Student learning is at the core of Palmer College of Chiropractic’s mission and the main focus of Dr. Dennis Marchiori since he became chancellor in 2009. As the college developed new initiatives to improve student learning and strengthen the organization, it also began to focus on public perceptions of the  profession.

To develop initiatives and ensure those could be attained, the first objective was to strengthen Palmer College of Chiropractic as an organization. “One mentor told me at the time, ‘no margin no mission,’” Marchiori says. “If you don’t take care of the organization and make sure it’s as strong as it can be, especially fiscally, you can have the most aspirational mission and vision, and you won’t reach it.” 

Marchiori started with internal communications by establishing full employee meetings at the campus level and encouraging similar meetings at the department level at each of Palmer’s its three campuses in Davenport, Iowa, Port Orange, Fla., and San Jose, Calif. “We started to have conversations about what we needed to do to improve the organization,” he adds. “That communication was key. From there we started to adopt some key measures across the institution that influence all employees, codified them into an annual college report and that report was disseminated internally to employees and externally to alumni and friends.”  

Upward Communication

Communication between Marchiori and all stakeholders in Palmer College of Chiropractic improved, including communication with the board of trustees through the addition of open dialogue sessions at the beginning and end of the multiple-day meetings. “Instead of having only business items on the board’s agenda, we scheduled time for open communication between the trustees and chancellor. These sessions encouraged strategic thinking to inform our planning, which was beneficial,” Marchiori says.  

Creating a “strategic thinking zone” resulted in more participatory meetings and board engagement. “We also developed a predictable schedule of the different administrative reports during the business portion of the board meetings, so members could anticipate the agenda, prepare and participate in a deeper discussion,” Marchiori explains. “That led to, I think, a more organized, relevant and meaningful engagement for trustees.”

Palmer College of Chiropractic also believes in building a strong, supportive community around the institution, and two years ago it began actively engaging alumni to accomplish more. The annual college report is a useful tool in engaging alumni. “We want to get from here to there and this is how you can help,” Marchiori explains. “When you’re transparent about where you are and where you want to be, alumni get behind you.”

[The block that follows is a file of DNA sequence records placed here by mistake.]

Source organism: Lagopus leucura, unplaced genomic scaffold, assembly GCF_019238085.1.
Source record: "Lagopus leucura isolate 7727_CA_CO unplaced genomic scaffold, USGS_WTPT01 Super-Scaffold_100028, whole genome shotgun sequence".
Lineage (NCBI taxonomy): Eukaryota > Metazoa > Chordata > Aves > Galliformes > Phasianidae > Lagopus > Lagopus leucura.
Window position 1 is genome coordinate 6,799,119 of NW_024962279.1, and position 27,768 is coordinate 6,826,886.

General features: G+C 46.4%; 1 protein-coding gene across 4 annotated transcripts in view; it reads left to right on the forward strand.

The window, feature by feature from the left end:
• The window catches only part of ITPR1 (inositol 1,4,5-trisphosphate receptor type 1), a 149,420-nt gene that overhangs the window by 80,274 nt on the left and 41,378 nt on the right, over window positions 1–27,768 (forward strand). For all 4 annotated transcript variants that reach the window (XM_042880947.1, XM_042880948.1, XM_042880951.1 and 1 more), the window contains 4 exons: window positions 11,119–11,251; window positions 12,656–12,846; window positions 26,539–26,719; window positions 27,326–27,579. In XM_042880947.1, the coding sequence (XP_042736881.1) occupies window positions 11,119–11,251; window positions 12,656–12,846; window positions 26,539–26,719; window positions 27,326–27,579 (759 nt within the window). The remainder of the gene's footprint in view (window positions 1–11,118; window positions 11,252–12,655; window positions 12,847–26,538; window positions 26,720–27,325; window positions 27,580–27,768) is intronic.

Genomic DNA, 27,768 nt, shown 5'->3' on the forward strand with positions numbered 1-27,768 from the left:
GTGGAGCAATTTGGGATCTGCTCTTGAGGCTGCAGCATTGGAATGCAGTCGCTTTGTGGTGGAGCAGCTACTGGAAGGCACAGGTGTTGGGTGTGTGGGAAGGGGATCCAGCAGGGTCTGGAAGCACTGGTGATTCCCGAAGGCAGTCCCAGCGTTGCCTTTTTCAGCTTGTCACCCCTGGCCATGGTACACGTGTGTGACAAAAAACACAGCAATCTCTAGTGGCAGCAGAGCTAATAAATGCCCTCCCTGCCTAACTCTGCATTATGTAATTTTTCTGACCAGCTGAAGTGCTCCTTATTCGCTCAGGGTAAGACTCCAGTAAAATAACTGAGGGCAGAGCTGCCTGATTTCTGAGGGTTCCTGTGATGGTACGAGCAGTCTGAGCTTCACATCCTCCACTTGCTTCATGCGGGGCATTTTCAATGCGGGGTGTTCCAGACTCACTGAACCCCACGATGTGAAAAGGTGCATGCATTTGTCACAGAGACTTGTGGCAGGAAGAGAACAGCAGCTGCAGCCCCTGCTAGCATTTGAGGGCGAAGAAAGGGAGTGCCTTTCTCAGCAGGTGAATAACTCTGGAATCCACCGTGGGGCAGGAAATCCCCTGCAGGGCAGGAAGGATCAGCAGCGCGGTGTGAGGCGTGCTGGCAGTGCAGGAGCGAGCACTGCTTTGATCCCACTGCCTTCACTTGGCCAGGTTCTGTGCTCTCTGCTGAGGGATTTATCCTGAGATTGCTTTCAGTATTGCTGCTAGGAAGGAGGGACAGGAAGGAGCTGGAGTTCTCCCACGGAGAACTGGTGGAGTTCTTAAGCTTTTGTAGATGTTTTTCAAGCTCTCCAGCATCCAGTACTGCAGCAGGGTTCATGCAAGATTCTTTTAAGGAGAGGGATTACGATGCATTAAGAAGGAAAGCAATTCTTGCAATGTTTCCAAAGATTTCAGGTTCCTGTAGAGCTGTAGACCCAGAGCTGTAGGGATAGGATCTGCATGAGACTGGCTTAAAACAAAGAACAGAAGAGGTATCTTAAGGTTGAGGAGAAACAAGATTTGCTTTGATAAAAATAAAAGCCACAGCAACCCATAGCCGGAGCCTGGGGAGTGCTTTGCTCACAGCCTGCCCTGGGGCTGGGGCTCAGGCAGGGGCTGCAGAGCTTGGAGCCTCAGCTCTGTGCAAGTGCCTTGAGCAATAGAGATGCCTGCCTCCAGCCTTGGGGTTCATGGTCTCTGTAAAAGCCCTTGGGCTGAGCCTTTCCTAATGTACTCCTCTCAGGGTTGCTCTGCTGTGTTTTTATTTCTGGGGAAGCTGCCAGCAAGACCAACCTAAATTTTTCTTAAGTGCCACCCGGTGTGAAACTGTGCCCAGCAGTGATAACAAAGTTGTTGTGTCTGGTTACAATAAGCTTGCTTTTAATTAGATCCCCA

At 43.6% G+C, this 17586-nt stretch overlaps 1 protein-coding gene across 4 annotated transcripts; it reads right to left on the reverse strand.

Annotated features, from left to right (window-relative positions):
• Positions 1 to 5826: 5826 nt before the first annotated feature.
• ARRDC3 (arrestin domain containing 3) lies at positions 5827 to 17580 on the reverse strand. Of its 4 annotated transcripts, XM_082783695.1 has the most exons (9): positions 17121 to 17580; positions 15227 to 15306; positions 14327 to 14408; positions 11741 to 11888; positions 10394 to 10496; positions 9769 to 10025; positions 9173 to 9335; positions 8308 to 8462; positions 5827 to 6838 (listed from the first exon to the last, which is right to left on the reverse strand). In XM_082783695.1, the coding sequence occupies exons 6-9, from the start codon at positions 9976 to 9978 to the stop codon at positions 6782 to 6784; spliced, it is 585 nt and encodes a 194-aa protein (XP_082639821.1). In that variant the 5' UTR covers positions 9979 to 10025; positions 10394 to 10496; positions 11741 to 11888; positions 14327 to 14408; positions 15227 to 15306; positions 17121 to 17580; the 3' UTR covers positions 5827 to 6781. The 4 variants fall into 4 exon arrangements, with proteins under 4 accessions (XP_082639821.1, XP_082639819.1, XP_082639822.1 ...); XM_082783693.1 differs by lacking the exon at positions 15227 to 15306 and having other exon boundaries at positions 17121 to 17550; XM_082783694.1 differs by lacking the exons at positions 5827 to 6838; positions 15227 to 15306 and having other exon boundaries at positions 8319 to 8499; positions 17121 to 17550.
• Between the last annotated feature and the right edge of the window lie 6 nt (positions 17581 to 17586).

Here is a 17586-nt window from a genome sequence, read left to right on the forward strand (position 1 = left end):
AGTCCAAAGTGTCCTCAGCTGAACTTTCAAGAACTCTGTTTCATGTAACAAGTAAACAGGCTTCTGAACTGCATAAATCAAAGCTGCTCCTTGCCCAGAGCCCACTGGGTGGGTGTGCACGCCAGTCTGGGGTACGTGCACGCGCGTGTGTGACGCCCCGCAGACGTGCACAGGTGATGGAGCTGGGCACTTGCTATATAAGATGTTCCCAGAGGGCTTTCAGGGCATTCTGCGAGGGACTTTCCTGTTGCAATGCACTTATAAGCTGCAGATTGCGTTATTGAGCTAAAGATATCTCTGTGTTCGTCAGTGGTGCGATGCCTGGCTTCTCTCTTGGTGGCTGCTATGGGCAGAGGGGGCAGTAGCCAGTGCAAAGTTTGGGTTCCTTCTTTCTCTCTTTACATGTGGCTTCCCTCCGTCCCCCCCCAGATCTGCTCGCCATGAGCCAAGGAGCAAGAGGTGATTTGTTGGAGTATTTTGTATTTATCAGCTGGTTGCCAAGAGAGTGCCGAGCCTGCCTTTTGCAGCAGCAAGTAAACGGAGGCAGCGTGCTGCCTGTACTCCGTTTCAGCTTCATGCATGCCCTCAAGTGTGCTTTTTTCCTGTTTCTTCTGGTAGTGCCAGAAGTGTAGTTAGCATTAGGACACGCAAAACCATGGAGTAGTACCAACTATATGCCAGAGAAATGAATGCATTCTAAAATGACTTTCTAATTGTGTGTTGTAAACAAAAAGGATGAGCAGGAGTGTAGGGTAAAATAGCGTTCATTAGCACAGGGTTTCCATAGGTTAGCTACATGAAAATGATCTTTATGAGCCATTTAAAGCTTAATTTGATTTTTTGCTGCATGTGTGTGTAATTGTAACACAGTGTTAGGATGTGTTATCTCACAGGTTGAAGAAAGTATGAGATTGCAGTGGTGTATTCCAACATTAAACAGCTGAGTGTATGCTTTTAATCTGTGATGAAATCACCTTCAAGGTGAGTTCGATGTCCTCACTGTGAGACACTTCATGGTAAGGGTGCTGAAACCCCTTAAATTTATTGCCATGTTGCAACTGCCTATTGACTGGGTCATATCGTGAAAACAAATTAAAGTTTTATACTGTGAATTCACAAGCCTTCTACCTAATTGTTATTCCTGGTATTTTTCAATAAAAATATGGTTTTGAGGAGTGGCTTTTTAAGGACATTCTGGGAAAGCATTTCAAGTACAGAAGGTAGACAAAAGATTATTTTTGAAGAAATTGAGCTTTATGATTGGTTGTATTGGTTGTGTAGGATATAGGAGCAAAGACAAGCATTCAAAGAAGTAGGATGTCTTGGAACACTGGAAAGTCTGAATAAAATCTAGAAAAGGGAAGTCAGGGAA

External Projects

Palmer College of Chiropractic began looking outside its own walls and how it could do more at the professional level. “We started to discuss what we needed to do with limited resources to impact the chiropractic profession in a positive way,” he adds.  

The college committed to study and improve the industry’s professional identity and public perception. This began with an elaborate effort to establish a succinct statement to identify chiropractors: “The primary care professional for spinal health and well-being.” “Identification is not to be confused with description,” Marchiori says. “Identity is this thin slice. If you had one elevator floor to tell someone about chiropractors that’s what you would say.” 

Through that research, Palmer College of Chiropractic realized how naïve the public may be in regards to what chiropractors do and the need for more research in that area. 

Although many people see a chiropractor, Marchiori says there is a large number who have spine complaints, headaches, etc. that are not seeing one. To understand why, the  team decided to collaborate with the Gallup organization. The college signed a three-year contract to survey the public about chiropractic. 

Gallup and Palmer recently completed the first of the three-year survey project. Gallup surveyed 5,400 Americans on topics related to chiropractic care, which Marchiori says is the first survey of its type in terms of scale and focus on the public’s point of view. “We needed to stop thinking we know what the public wants and actually go ask them,” he adds. “The survey found chiropractic was utilized to a greater degree than we thought and a greater proportion of the public is open to seeing a chiropractor. But we aren’t exactly sure what’s holding them back.” 

In the years to come, Palmer is looking forward to tracking points of misinformation and getting the facts out there. “One of my big tasks over the last year has been to travel as much as I can and get in front of people to let them know that this work exists, how they can use it and how it will make a difference,” Marchiori says. “I want to change the attitudes and behaviors on points of misinformation leading to greater access and improved care for patients.” 

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